Page 12 article text (OCR)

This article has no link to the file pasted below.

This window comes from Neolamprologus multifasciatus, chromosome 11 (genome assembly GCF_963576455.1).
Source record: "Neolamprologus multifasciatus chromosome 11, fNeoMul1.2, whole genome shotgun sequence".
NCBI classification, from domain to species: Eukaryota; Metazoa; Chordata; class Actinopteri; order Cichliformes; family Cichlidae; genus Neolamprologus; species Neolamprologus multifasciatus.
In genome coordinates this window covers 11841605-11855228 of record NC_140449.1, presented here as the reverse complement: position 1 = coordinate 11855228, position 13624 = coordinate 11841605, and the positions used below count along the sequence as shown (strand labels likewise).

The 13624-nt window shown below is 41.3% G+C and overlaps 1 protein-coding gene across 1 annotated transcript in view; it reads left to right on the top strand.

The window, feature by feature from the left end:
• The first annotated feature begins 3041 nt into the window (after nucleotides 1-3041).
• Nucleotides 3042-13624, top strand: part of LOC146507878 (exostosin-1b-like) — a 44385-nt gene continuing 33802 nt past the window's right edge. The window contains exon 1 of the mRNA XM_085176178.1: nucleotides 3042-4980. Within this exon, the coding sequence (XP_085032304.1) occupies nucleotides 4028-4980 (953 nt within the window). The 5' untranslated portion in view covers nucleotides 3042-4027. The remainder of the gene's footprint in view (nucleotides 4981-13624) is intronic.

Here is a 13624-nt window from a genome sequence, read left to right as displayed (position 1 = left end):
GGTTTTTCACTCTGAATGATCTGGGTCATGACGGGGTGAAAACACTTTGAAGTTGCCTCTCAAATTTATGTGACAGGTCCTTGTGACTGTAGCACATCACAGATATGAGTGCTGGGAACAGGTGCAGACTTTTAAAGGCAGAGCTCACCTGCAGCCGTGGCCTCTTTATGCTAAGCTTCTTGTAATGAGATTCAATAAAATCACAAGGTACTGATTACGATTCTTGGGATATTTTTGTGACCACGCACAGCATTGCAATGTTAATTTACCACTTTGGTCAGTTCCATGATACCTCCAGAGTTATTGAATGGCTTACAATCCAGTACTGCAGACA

*AGE TWELVE Truman Invites Marshall lo Dine • President Is Silent • On Ban on Pictures .; Taken of Hit Quarters .;, KEY WEST, Pla., Mareli 15. t/f>> — ^President" Truman—personally silent on a While House ban against Vir photograplis of his submarine >tition ciuarters and his play a 1 , the beach—Invited G«orge C. Marshal) her* for lunch today. . j. He sent his plan*, the Independence," to Miami to lly the former "secretary of state and World War [Two chief of staff to Key West with William D. Pawley, former f.mbas- 'sadpr to Brazil. ; Afsishall quit the cabinet In Jan- •uarj r after a kidney operation. : There was no official indication from Presidential Press Secretary Charles G. Ross on whether Marshall and the President would have 'move than a friendly discussion before the latter flies back to Miami later In the day. Chief Justice Viuson nlso will sit in on the luncheon. He lias been (Vacationing with Mr. Truman since .Saturday. Takes Responsibility Meanwhile, Ross took full responsibility for what he described as :his "request" of news reel anr) still cameramen lhat they nol publish "pictures taken from a Navy airship of the "Little White House' and the President swimming and sunning himself on a nearby beach, : Ross described the taking of the .pictures as "a completely unauthorized invasion of the President's :phvacy" and said he also opposed :th*ir publication lor "security rea- *ons." ; Photographers said Ross was "aWAiting them at the airfield when they landed after their picture taking, which, they added, had been previously cleared by the Navy. Ross was accompanied by Rear Admiral Robert L. Dcnnison, naval aide, and James J. Rowley, chief of the White House Secret Service derail. He said at first he opposed publication of the pictures for "security reasons." Later, at a news conference, inn *aid he was primarily concerned :wllh the invasion of Mr. Truman's privacy which he Insisted was "unauthorized." BLyrHEVJLLE 'ARK.) COURiEK NEWS Mothballs for Tarawa Methodist Conference Delegations Return Representatives of the two Methodist Church s in BlyUieville have returned from the Western Service Guild meeting of Methodist churches held Saturday and Sunday in Little Rock and North Little Rock. The meeting was 'a Joint conference With the New York skyline forming a dramatic backdrop, the airmail carrier Tarawa passes under the Brooklyn Bridge on her way w IT % u" y Vard for inac tivation. A veteran of World war 11, the huge carrier will thon be laid up in the expanding mothball fleet Birmingham University Builds Atom Smasher BIRMINGHAM, England M't ~ Birmingham university Ls building a new type of atom splitting machine. It, Is called the synchrotron. It is similar to the powerful new atom stirashcr unveiled recently at the UnrYcr.flly of Cnlifornia. The British version of the synchrotron will weigh approximately 1.000 tons mid develop energies of 1,000 million volt-s. The cyclotron now In use tit the university develops voltages between 4o and 50 million volts. Prof. Miuciis L. Oliphant, director of the physics department and one of Britain's leading atom spc- ciali.sls, designed the Birmingham machine. Prof. Oliphant worked in the United Slnto.5 for twu year.s on the •'Mnnlmtlnn" atom project nn;l Is in regular contact with American scientists. of th? North Arkansas ntul bittlc Rock Conferences. Delegates from First Church were Miss Mnry Hubler. Mrs. Fred Stead- innn and Mrs. Arts Howard, mid from Luke Street Church, Mrs. T W. Neal and Mrs. L. E. Coition New Delhi to Start A Diplomatic Colony NEW DELHI. India. M>|—The government will soon start work on a diplomatic colony for this overcrowded cnpltnl. A spokesman for the works, mines and power ministry says 700 acres of a 1.600-ucre tract in southwest New Delhi will be developed. The government will spend 16.500.000 rupees '$4.000,000) leveling land nnd constructing roads, water nnd sewer systems nnd shopping centers. Foreign governments will have to put up their own buildings. Mnny embassies now occupy former New Delhi palaces of irmha- rjijnhs. Some late-comers have had to make hotel rooms their headquarters. Obituaries Indliin Ejrs White House WINSLOW. Ariz. (UPI—The director of the famed Santa Fe Indian Bnuri made a statement which could be constmed as n declaration ol his candidacy for the presidency of the United sinlcs. "Now that Indians can vote," Felix Coin told a visitor lo this Northern Arizona town, "there may be a president of the United Statc.s someday who Is an Indian, and I may be that Indian." Funeral Service Tomorrow for Sam H. Williams The body of Sam Houston Williams, president of the First National Bank of Blytheville and member of the board of director of the chamber of commerce, who died In Kansas City Sunday, arrived In Blytheville thb morning, and .service.'; are lo be conducted at lo a.m. tomorrow. The funeral will be at the First Baptist Church, with the Rev. E. C. Brown, pastor, officiating, assisted by the Rev. Allen D. Stewart pastor of the First Methodist Church, ond burial will be In Memorial Park in Mempfits, under the direction of Cobb Funeral Home of Blytheville. Mr. Williams, 48, suffered a heart attack soon after his arrival in In Kansas city Sunday for a busl- nes conference. He Ls survived by hl s wife, two daughters, a brother and four sisters. Mrs. Annie Toon Dies In Cape Girardeau, Mo. Requiem muss will be read to- moirow morning, 9 o'clock. In St. Mary's Catholic Church, Cape Girardeau, Mo., for Mr s . Annie Toon of Cotltnxville, 111., mother of Mrs Paul Grcciiwcll of BlyUieville. Mrs. Toon, who was 82, died last night at St. Francis Hospital in Cape Girardeau following an illness of a week with double pneumonia, She had been In falling health for the past several months, and had been brought to the hospital from Collinsvllle, where she had made her homc with her son, R. L. Toon and fnmily for the past year. She was well known in Blytheville where she hud often visited. Burial will be made In Cape Oirardeau. Mr. nnd Mrs. Qieenwell will leave this alternoon to attend the funeral services. Their two sons. Joe Di/nald Oreenwell and Dick Greenwell, both of Memphis, will join them there tonight, and together with four other of Mrs. Toon's grandsons, will serve as pallbearers. In addition to Mrs. Oreenwell, Mrs. Toon leaves four other daughters and five sons. * • • Calumet Child Dies Gr« reside .services for Silvia Rivera, daughter of Mr. and Mrs. Guadolnp Rivera of Calumet, n-cre to be conducted at 3 p. m. today at the Dogwood Ridge Cemetery Th'i child. 17 months old. died at the home of the parents, last night. Jury Heart Testimony Involving 1947 Accident Testimony was being presented before a Jury in Mississippi County Circuit Court here today In the damage suit brought by Mrs. Ethel Boyett, as administratrix, seeking damages as the result of the death or her daughter, Mrs. Dorothy Schullz, in an automobile accident In 1947. Raymond Crawford and others are named as defendants in the case in which It Is alleged that doctors were negligent in treating Mrs. Schultz for her injuries. The case was being heard at an adjourned term of court scheduled by Judge Zal D. Harrison to hear the one case carried over from the regular term of civil court for the Chickasawba Division. Jiu-jitsu (or Judo) on which Japan's national system of physical culture was based, was introduced from China centuries ago. Woodcocks, members of the stupe family, nest OH swampy ground. following a short illnc.s. Survivors other lhan Die parent.'; Include a sister. Lupc Rivera, and two brothers. Edward and Ruben Rivera. The Cobb Funeral Home was In charge of arrangements. Poses As Man TUESDAY, MARCH IB, 1949 Mrs. Billie Morrison, 36, told Denver police she impersonated a man 20 years because "it's easier to, grt along in the world as a man."[ Her daughter disclosed the secret when the two became involved in i>n argument. iAP Wirephoto.) Four DDT Spray Crews Ready for 1949 Operations Pour DDT spray crews will begin operation In Mississippi county this week, under supervision of the Malaria control Division of the State .Board of Health, W. o. Stinnett, county supervisor, announced, today. Two of the crews are scheduled to begin work In the Blytheville area, and the other crews will start W 'w k " rou " d Manila. Mr. Stinnett said that It was expected that nine crews would be put Into operation soon to speed the spray program. The crew members completed training courses in basic sanitation and malaria control before state- g DDT premise spraying. The sanitation course, acquainting the crews with thing, the individual householder can do to improve hom c sanitation, was inaugurated this year. The reasoji for re course, Mr. Stinnett said, was the theory that no insecticide can Be 100 per cent effective without proper sanitation. Resident will be given advance Quiet Burglars Blow Open Postoftice Safe MORR1LTON, Ark., March IS. i —Quiet ssfe crackers blew open t post office sale at Plumerville, .si'I miles east of here last night, Mri'l Grace Webb, postmaster, reported today. ; F She said occupanls of two apart- menu on the second floor of tin building housing the postoffice wer» I not disturbed by the blast. , Mrs. Webb reported the burglars apparently took only the easl^ drawer from the Pos'.olflce sak'J She said Postal Inspector W. RT Sanders of Little Rock was eu rouli' to Plumerville to Investigate UK burglary. In ancient days, wrestlers rubber oil and line sand on their bodies tf I prevent their opponents from get-1 ting a hold. ' The Graeco-Roman style of wres-1 tling was not, as the name implies I used In ancient Greece or Rome' 1 1 but was developed in Prance. '| notice as to when the spray crews I will be In their vicinity. Attention Men! Mr. James R. Scott CLOTHES SPECIALIST Storrs-Schafer Will Be In Our Store Two Days Wed. and Thurs., March 16 and 17 For A Special Showing of New Woolens You are cordially invifed f o come in ond receive hii personol attention in the maHer of measurcmciU$ and fhfi se for your SPR|NG SU|T< D. Hughes Co. 'MUFFLER TO AVOID DANGEROUS EXHAUST FUMES AND TO MAKE YOUR ENGINE RUN BETTER AND QUIETER! PHILLIPS MOTOR CO. 5th & Walnut 1'lume 4453 KENTUCKY'S KEY TO HOSi'MTALITY It IB worth noting lhat O.NK genuine sour mash bourbon, naturally distilled and aged on the same exclusive family recipe since 1870, is First Choice among Kentuckians wlio know bourbon best. DID rASHIOHri OtD FITZGERALD ?unnym«<i». Bourbon County, K.nlutk, 'A I'inls $2.00 KENTUCKY STRAIGHT BOUBBON WHISKEY • 100 FKOOf'. BONDED 4B3-797 1849-cwrawt-isw S6414 (_ RHODE [J8JI5LANO f*U(NE 1948 ' 858A i I VACiTIONLAND I 8640 NEVADA 1949 1-234 3-4 73 uri/ArtA iaAt* L^ • " • •• SOUTH DAKOTA 1948 1948 PENNA 64U87 mm m CA 49 E 28318 PEACH STATE In every state live some of the three million people who own the business-managed electric companies And in cities and towns everywhere five another ?2,000,000 indirect owners —probably including you. Much of the money you ptit into bank savings and life insurance premiums is put to work for you in electric company securities — •ome, perhaps, in your own electric light and power company. Nearly everybody owns these companies that serve nearly everybody! What aSecu them affects you. HKI.K.V HAVf.S Mars In lllr KI.KOTIUC THEATRE Hear it every Sunday, CBS 8 r. M., CST. Ark-Mo Power Co.